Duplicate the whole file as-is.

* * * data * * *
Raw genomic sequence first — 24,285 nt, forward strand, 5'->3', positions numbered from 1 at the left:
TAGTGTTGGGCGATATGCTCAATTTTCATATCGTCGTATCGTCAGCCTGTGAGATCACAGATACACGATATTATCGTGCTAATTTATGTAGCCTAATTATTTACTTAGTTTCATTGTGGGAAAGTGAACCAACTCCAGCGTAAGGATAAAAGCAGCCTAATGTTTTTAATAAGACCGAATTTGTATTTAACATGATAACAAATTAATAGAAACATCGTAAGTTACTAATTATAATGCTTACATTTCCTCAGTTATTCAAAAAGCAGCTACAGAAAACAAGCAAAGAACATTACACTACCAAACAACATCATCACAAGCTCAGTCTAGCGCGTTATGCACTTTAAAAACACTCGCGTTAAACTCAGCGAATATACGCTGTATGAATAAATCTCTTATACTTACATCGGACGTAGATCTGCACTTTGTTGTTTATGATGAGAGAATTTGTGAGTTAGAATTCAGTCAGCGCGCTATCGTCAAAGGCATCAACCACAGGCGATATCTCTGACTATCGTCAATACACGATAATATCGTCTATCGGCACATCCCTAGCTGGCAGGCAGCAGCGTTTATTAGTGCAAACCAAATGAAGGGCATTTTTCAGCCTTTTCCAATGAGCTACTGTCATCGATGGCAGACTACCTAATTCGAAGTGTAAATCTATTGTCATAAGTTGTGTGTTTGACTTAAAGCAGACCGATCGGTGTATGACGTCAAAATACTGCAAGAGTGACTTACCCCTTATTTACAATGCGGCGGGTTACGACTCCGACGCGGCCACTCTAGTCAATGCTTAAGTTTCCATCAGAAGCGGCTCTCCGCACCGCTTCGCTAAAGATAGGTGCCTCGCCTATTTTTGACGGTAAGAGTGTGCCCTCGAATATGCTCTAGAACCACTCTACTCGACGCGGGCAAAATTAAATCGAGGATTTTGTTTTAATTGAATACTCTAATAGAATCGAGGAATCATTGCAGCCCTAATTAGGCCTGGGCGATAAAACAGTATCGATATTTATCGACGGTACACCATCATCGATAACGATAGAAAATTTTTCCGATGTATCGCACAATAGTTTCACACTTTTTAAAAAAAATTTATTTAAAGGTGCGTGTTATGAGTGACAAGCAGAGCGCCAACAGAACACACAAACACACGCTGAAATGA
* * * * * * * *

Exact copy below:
Raw genomic sequence first — 24,285 nt, forward strand, 5'->3', positions numbered from 1 at the left:
TAGTGTTGGGCGATATGCTCAATTTTCATATCGTCGTATCGTCAGCCTGTGAGATCACAGATACACGATATTATCGTGCTAATTTATGTAGCCTAATTATTTACTTAGTTTCATTGTGGGAAAGTGAACCAACTCCAGCGTAAGGATAAAAGCAGCCTAATGTTTTTAATAAGACCGAATTTGTATTTAACATGATAACAAATTAATAGAAACATCGTAAGTTACTAATTATAATGCTTACATTTCCTCAGTTATTCAAAAAGCAGCTACAGAAAACAAGCAAAGAACATTACACTACCAAACAACATCATCACAAGCTCAGTCTAGCGCGTTATGCACTTTAAAAACACTCGCGTTAAACTCAGCGAATATACGCTGTATGAATAAATCTCTTATACTTACATCGGACGTAGATCTGCACTTTGTTGTTTATGATGAGAGAATTTGTGAGTTAGAATTCAGTCAGCGCGCTATCGTCAAAGGCATCAACCACAGGCGATATCTCTGACTATCGTCAATACACGATAATATCGTCTATCGGCACATCCCTAGCTGGCAGGCAGCAGCGTTTATTAGTGCAAACCAAATGAAGGGCATTTTTCAGCCTTTTCCAATGAGCTACTGTCATCGATGGCAGACTACCTAATTCGAAGTGTAAATCTATTGTCATAAGTTGTGTGTTTGACTTAAAGCAGACCGATCGGTGTATGACGTCAAAATACTGCAAGAGTGACTTACCCCTTATTTACAATGCGGCGGGTTACGACTCCGACGCGGCCACTCTAGTCAATGCTTAAGTTTCCATCAGAAGCGGCTCTCCGCACCGCTTCGCTAAAGATAGGTGCCTCGCCTATTTTTGACGGTAAGAGTGTGCCCTCGAATATGCTCTAGAACCACTCTACTCGACGCGGGCAAAATTAAATCGAGGATTTTGTTTTAATTGAATACTCTAATAGAATCGAGGAATCATTGCAGCCCTAATTAGGCCTGGGCGATAAAACAGTATCGATATTTATCGACGGTACACCATCATCGATAACGATAGAAAATTTTTCCGATGTATCGCACAATAGTTTCACACTTTTTAAAAAAAATTTATTTAAAGGTGCGTGTTATGAGTGACAAGCAGAGCGCCAACAGAACACACAAACACACGCTGAAATGA